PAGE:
Why more South Africans are looking at this country as a ‘cheap’ citizenship destination

Arton Capital, a global company that specialises in working with people to attain second citizenships, says it is seeing more South Africans looking at Grenada as a quick, simple and relatively inexpensive citizenship destination.

Having a Grenadian citizenship also carries many other benefits, including ease of setting up and doing business in the country, a valid passport in the UK, China and Schengen countries, visa-free travel to 120 countries and, by way of its E2 visa treaty with the USA, business-linked residency opportunities in the USA.

Jacques Scherman, MD for Africa at Arton Capital, said that citizenship in Grenada has another major benefit for families with children who’re interested in pursuing a career in medicine or veterinary sciences: St George’s University – which is recognised as one of the top 10 medical universities by Americans.

Young South Africans with medical aspirations are increasingly looking to overseas institutions to further their studies. With a limited number of medical schools in SA, and an even more limited number of spaces available in these schools for certain student demographics, local students are looking to universities in countries like Mauritius, China and Cuba.

But, the cost of graduating in these countries can be prohibitive. Five years of medical studies in Mauritius, for example, plus additional expenses like hostel fees and transport, can cost around R1 million.

Scherman advised families that foresee putting their children through medical school to consider the realities of gaining admission into a local university, coupled with the cost of alternatives.

“The reality is that starting with a government donation of US$200,000, or a property investment of US$350,000, the family could gain citizenship in Grenada while the children study there, and can then choose to stay, gain residency in the USA, or come back to SA.”

An important point to bear in mind is that Grenadian citizenship, linked with an international qualification from St George’s, would avail South African graduates to so many more global work opportunities.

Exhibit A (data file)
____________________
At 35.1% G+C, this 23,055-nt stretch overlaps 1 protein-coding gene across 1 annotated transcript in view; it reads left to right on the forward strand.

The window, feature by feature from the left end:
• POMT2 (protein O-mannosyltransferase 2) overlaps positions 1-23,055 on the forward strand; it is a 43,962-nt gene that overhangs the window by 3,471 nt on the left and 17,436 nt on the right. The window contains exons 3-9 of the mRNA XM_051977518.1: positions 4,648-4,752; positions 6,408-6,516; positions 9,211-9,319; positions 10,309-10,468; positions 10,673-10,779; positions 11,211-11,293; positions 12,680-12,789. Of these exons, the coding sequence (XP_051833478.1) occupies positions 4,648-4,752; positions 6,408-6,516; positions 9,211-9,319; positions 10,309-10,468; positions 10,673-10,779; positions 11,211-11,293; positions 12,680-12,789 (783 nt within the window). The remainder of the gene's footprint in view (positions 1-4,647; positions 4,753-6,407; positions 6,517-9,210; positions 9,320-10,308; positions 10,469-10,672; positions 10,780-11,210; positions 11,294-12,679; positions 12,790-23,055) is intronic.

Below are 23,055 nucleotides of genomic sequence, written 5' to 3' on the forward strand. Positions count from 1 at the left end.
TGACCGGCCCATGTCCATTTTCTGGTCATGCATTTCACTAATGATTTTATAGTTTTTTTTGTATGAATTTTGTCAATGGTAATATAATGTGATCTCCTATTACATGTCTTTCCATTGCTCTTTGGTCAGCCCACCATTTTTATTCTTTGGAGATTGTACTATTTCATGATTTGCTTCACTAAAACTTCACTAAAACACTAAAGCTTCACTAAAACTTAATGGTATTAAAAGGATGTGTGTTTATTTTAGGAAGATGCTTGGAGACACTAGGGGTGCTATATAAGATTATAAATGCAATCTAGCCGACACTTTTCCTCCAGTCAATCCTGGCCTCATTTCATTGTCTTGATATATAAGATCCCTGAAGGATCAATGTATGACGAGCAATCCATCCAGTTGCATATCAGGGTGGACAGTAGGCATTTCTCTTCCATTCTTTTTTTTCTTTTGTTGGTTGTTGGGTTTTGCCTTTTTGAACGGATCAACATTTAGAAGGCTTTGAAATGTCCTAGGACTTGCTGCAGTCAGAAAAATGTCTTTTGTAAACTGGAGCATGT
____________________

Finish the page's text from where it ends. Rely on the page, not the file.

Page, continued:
Moreover, many students at St George’s qualify for government subsidies, and the university has a scholarship fund in the region of US$10 million. A South African/Grenadian student with the necessary accomplishments could even qualify for a 100% bursary.

St George’s University has provided the world with highly-trained graduates for 40 years, and has produced more than 18,000 graduates in medicine, veterinary medicine, public health and other aligned fields, as well as arts and sciences. Graduates are licensed in all 50 states in the USA, and Canada, and practice in more than 50 countries the world over.

Scherman said: “Grenada is an ideal destination for investors looking for a second citizenship. The country is stable and conducive to doing business globally, and its modern economy is burgeoning. Being part of the Eastern Caribbean bank and currency system, Grenada’s currency, the Eastern Caribbean Dollar, is secure and tied directly to the US$. There is no exchange control or restrictions on the inward and outward transfer of US Dollars.”

Grenada’s citizenship by investment programme is efficient and uncomplicated, and can be facilitated within four months provided that the applicant’s papers and affairs are all in order. The programme is also, compared to other destinations, inexpensive.

“A non-refundable government of donation of US$200,000 is the starting point for citizenship for a family of four, while an investment of around US$350,000 into Mount Cinnamon, an exclusive hotel complex, would facilitate citizenship for the same family – and this investment would bear fruit after four years when the share can be sold on,” Scherman said.

Furthermore, under the terms of Grenada’s citizenship by investment programme, no income, capital gains or inheritance taxes are applicable, and South Africans do not have to renounce their home country citizenship.

It’s also not necessary to visit Grenada during the application process but St George’s encourages potential students to visit the campus, see the facilities, meet the faculty and mingle with other students and, in certain circumstances, will carry the cost for such trips.


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Why more South Africans are looking at this country as a ‘cheap’ citizenship destination